Archive for December, 2010

The Coral’s James Skelly on ‘King King’

Posted in red devils with tags , , , , , , on December 26, 2010 by J.J.

The January 2011 edition of Mojo magazine has a Red Devils mention, in the annual “The Best Thing I’ve Heard All Year” section.

James Skelly, singer and guitarist from the psych-folk band The Coral, describes his newfound love for “King King”:

John Leckie played me The Red Devils’ “King King” album when we were in the studio and I haven’t stopped playing it since. It’s from 1992 and was recorded live in Hollywood’s King King club where the group had a Monday night residency and Rick Rubin produced it, and it’s the best thing he’s ever done and it’s the best live album I’ve ever heard. It’s like early Fleetwood Mac crossed with Robert Johnson and Nirvana and they have such an aggressive sound, it goes down so hot to the tape, which really suits them. The singer, Lester Butler, he died in 1998 from an overdose but he’s one of the best harmonica players of all time.

If that’s not enough, check out the four-star review for ex-Blaster Gene Taylor’s disc “Let Me Ride In Your Automobile” on page 101.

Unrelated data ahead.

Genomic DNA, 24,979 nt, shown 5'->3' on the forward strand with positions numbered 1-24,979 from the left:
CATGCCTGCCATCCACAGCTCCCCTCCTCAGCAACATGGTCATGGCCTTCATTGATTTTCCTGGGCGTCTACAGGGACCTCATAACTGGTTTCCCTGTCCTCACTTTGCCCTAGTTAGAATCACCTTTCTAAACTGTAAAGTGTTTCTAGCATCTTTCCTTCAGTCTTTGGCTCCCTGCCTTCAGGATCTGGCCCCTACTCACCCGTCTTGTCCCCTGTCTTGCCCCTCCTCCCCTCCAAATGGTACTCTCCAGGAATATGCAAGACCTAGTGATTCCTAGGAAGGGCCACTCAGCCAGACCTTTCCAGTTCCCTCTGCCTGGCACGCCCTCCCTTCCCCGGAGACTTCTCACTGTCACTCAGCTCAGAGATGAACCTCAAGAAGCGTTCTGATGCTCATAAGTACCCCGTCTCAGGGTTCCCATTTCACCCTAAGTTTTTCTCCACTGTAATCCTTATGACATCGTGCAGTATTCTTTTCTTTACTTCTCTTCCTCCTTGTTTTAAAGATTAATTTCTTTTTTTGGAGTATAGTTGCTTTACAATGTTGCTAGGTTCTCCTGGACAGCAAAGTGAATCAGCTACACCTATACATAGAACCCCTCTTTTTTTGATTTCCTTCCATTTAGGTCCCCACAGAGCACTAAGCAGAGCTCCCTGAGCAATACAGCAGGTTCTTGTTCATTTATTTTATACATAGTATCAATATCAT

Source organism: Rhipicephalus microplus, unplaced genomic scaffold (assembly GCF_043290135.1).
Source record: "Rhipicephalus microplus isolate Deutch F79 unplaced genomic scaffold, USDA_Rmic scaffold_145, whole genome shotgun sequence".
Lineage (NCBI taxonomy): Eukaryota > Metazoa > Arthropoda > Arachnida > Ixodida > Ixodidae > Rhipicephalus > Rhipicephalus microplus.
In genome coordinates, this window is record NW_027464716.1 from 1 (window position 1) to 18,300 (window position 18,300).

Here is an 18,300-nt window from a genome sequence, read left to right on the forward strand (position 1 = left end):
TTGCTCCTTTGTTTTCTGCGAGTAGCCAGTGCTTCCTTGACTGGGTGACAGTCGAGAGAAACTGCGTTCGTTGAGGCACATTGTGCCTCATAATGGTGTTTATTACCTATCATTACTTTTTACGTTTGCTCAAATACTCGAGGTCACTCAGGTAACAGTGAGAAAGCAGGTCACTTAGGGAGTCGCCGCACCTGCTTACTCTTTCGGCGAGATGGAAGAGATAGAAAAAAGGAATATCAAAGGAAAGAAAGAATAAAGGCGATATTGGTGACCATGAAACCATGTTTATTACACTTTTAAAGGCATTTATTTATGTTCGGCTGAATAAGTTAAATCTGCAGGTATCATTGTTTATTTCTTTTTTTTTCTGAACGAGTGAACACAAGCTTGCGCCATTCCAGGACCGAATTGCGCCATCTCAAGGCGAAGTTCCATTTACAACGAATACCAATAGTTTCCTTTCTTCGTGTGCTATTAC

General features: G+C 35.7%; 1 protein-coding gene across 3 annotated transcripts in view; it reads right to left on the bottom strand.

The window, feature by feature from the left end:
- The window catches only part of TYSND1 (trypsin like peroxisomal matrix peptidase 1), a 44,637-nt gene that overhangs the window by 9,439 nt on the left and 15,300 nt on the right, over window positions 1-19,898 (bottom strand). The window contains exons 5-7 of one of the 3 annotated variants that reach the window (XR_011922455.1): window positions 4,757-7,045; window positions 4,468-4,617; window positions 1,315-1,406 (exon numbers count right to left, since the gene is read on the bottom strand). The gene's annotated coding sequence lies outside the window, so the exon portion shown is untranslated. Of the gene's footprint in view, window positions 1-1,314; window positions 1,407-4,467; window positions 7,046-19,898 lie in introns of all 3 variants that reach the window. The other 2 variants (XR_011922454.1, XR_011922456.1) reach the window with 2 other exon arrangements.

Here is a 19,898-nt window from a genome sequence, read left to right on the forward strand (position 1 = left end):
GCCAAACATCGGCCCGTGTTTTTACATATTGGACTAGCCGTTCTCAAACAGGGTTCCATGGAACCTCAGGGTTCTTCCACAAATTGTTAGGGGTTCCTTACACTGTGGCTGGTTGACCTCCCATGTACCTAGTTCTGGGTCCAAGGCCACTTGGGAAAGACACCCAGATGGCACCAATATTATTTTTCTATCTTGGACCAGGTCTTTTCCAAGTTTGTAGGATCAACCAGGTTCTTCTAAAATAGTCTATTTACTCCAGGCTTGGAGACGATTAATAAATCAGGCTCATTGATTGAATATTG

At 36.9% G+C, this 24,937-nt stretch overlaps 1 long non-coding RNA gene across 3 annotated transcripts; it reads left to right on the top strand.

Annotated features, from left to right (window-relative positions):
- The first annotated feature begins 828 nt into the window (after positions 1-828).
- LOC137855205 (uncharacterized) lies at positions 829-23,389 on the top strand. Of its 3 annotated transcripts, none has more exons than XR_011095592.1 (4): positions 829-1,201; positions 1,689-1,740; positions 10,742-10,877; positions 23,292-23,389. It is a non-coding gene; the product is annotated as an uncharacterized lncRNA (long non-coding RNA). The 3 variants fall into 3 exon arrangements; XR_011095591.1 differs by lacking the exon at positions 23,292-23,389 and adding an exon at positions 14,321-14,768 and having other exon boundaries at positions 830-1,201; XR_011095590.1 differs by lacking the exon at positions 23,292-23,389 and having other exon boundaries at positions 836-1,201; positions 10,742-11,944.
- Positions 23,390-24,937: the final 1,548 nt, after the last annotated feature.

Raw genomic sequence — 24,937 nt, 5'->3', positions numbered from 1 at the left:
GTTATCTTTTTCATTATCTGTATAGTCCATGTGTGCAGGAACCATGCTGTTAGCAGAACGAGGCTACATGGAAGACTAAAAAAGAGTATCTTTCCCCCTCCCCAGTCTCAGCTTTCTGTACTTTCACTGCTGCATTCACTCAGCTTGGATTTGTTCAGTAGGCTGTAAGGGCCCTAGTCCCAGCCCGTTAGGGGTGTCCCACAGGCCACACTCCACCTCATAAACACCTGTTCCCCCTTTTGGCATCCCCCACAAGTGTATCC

Reviews: Opening for the Allmans in 1992

Posted in red devils with tags , , , , , , , , , , on December 20, 2010 by J.J.

Two new soundboard-quality recordings have surfaced recently to shine light The Red Devils’ 1992 opening slots for the Allman Brothers. The Sept. 1 Richmond, Va., and Sept. 4 Charlotte, N.C., recordings represent the band’s sixth and eighth opening spots (by our count) for the Brothers.

These recordings document the band working through their setlists, and winning over crowds with their hardworking blues. From the very top, the audio quality is quite high, making these discs an audio treat. That there is no crowd noise coming into the mix is unnerving, as it sounds as though the band finishes songs to complete silence.

Both shows begin with a sturdy shuffle, here called “Hey Baby,” but in reality a mad-libs version of the warhorse “Riding in the Moonlight.” The Richmond gig finds the band sounding quite tentative — solid blues to be sure, but no real fireworks. Just three days later, however, the same tune is crunchier and bouncier, with a pounding two-handed shuffle by Bill Bateman, hot turnarounds and leadwork by Paul Size and a much more confident vocal performance by Lester Butler.

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